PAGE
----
Entry: Free, but donations welcome.

Location: 
The Oxfordshire Museum
Fletcher's House Park Street
Woodstock
OX20 1SN

Website 
https://www.oxfordshire.gov.uk/cms/content/visiting-oxfordshire-museum

Overall the children had a lovely morning at the Oxfordshire Museum. The activities in the dinosaur room where perfectly age appropriate for them and allowed them to learn whilst playing. I would say the viewing the rest of the museum took around 30 minutes with about another hour of play in the dinosaur room, followed by a picnic. So enough for a morning or afternoon out. As its set up as a play activity its also the kind of place you could return to over and over again and is probably a nice place for local mums to meet up during the week. The staff were also very friendly and helpful which always makes for a nicer visit! I'm sure we will be popping back next time we are in the area.

Wednesday, 12 March 2014

Not just "the VBAC lady in room 5". Planning the birth of baby number 3.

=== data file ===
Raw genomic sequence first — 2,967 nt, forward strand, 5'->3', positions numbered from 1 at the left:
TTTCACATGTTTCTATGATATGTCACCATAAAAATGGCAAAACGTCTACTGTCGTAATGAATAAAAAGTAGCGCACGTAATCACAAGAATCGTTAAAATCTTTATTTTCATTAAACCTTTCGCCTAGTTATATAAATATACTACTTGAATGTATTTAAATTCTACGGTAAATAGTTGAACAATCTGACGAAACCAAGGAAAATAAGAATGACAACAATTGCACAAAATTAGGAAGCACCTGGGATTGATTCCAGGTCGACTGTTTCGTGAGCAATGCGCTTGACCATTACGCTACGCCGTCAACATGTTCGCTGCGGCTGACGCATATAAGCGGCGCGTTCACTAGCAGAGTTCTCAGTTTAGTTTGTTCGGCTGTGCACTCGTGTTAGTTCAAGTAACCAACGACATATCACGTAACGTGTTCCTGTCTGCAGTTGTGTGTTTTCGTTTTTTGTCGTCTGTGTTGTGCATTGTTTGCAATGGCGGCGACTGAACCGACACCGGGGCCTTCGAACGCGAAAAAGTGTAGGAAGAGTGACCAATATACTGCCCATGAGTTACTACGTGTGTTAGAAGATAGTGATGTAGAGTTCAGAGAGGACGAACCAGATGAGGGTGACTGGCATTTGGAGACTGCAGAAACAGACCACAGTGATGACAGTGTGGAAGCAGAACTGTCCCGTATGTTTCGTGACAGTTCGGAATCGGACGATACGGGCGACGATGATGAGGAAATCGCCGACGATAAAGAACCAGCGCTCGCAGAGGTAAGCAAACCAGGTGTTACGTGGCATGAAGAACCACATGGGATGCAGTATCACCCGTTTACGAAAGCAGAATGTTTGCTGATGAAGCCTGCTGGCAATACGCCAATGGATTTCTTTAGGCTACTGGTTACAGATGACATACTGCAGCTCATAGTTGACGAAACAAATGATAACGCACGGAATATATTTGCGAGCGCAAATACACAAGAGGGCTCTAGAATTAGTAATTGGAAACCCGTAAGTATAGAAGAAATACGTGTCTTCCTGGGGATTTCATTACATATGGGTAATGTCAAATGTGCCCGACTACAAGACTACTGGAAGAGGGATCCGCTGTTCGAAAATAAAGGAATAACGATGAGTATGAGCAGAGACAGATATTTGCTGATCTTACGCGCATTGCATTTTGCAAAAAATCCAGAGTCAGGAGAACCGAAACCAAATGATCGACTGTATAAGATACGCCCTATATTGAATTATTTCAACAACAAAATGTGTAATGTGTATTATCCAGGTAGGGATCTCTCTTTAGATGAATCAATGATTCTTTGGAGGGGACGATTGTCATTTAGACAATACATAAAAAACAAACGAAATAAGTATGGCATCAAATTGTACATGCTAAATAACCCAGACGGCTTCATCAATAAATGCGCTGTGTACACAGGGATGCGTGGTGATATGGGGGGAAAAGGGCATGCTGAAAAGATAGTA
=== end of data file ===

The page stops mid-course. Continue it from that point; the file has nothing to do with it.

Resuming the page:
When your're expecting your first baby you probably fit into one of three categories when it comes to planning the birth; "Natural as possible", "Go with the flow", or "Just give me everything"!! But after the first baby everything changes and the experiences from previous labours impact on planning for the next. If you started from the "Go with the flow" perspective and had a straight forward birth I suppose its a simple case of doing the same again. Perhaps you planned for every pain killer under the sun, had a complicated delivery and you feel a planned c-section is best for your second labour. For me, I started with the "Natural as possible" perspective but have gone on to have two reasonably complicated labours, leaving me with a variety of risks factors. However my thoughts on birth still lean towards as natural as possible and now I'm trying to find a way to balance my risks and obstetric history against my ideal birth. Mostly I'm hoping for a positive birth experience and a positive post natal recovery.